The authorities apparently skipped a couple of letters in the Greek alphabet to get to omicron for the name of the covid strain that’s recently surfaced in South Africa–and is quickly spreading to the rest of the world. Apparently nu wasn’t aesthetically pleasing and xi is also a common name.

It’s not so surprising that on a sleepy day on Wall Street, when most portfolio heads were at home recovering from too much turkey on Thanksgiving, the negative reaction to the possible threat of omicron–speed of transmission + possible resistance to current vaccines–was as large as it turned out to be.

Today, the new news is that omicron symptoms appear to be relatively mild. So markets, in pre-open trading at least, are reversing their Friday swoon.

I think there’s potentially very useful information in last Friday’s trading, especially if coupled with what happens today.

Friday was all about vaccine-makers and stay-at-home stocks. Peloton and Zoom are prime examples of the latter, each up by almost 6% on Friday–and both relatively weak in the pre-market. This pattern makes it easy to compile a list of stocks one might want to own if the world shuts down again, but probably not otherwise.

On the other hand, stocks that declined less than the market on Friday and also outperform today probably deserve a look if they’re not among one’s holdings now.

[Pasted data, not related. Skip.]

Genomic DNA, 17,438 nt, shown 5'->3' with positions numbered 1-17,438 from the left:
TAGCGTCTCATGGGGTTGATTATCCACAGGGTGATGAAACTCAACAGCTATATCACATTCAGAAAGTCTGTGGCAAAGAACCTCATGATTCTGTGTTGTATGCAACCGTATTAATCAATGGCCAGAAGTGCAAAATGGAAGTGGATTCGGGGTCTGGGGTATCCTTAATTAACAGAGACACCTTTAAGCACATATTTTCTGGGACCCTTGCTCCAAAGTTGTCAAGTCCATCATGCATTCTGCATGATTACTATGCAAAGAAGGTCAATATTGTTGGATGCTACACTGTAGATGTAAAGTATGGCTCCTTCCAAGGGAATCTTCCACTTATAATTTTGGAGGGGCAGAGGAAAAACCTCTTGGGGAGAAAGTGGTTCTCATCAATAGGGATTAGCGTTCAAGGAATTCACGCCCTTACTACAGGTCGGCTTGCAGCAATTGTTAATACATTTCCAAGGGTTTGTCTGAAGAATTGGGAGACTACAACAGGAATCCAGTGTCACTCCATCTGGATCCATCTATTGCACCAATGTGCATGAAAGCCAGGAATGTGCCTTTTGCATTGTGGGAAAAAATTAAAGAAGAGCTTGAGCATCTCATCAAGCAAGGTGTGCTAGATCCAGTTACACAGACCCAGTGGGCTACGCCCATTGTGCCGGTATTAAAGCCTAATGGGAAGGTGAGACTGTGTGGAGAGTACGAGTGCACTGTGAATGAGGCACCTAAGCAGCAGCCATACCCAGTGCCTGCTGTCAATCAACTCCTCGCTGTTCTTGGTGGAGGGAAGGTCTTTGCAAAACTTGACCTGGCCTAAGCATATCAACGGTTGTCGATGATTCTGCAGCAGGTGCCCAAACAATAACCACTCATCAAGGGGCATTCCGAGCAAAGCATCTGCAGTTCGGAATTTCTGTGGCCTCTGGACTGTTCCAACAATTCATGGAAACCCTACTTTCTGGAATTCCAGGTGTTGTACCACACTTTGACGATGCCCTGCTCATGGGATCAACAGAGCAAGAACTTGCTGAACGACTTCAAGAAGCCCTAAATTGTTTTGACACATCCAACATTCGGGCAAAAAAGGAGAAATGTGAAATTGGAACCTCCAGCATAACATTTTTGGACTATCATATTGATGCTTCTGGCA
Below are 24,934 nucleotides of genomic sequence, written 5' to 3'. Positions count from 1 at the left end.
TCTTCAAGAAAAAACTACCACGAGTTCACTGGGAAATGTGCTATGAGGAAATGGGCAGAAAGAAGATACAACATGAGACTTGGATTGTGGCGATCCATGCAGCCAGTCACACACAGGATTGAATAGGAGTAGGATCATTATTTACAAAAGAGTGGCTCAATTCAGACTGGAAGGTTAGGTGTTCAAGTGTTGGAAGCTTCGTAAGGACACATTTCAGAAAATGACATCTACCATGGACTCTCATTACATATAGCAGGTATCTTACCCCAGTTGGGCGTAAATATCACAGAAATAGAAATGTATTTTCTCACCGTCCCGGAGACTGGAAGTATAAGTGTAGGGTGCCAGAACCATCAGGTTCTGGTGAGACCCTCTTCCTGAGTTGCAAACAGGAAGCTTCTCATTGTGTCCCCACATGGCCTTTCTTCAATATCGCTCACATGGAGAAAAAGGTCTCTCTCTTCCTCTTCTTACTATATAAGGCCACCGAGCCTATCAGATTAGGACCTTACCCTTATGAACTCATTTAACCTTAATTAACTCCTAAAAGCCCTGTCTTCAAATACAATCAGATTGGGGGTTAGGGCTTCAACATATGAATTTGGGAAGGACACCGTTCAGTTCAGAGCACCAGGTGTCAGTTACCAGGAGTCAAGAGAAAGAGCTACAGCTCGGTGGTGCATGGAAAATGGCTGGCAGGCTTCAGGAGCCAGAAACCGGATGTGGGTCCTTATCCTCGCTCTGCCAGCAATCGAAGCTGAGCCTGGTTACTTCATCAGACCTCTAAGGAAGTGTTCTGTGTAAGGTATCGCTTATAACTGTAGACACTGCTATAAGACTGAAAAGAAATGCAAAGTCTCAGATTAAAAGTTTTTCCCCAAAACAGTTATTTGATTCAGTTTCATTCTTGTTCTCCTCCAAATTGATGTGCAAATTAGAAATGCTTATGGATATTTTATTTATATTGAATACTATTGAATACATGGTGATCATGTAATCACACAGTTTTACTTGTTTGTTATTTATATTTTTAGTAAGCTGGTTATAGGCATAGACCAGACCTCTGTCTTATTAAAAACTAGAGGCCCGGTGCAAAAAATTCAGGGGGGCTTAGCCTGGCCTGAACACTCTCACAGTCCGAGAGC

The converse of that are stocks where the bottom fell out on Friday. These are mostly travel, restaurant and entertainment names, I think. It will be interesting to see how these recover today. My only direct exposure to this area is through DIN, which I regard as a sort of reverse canary in the coal mine. My guess is that any bounce back will be tepid, at best. But let’s see what Mr. Market has to say.

At the very onset of covid early last year, I heard a public health expert speak on Bloomberg. His basic message was the medial consensus: that covid would continue to thrive and mutate into new threats until the whole world is vaccinated. The biggest challenge/threat would be in less developed countries, where the combination of poverty and lack of medical infrastructure (even things like refrigeration) would provide a fertile breeding ground for new variants. What the speaker could not have imagined–or at least was unwilling to put into words–is the political strategy of pandemic/vaccination denial that has emerged in the developed world, spurred on by the Republican party in the US. This is a human tragedy but probably means continuing trading opportunities in covid-related stocks.

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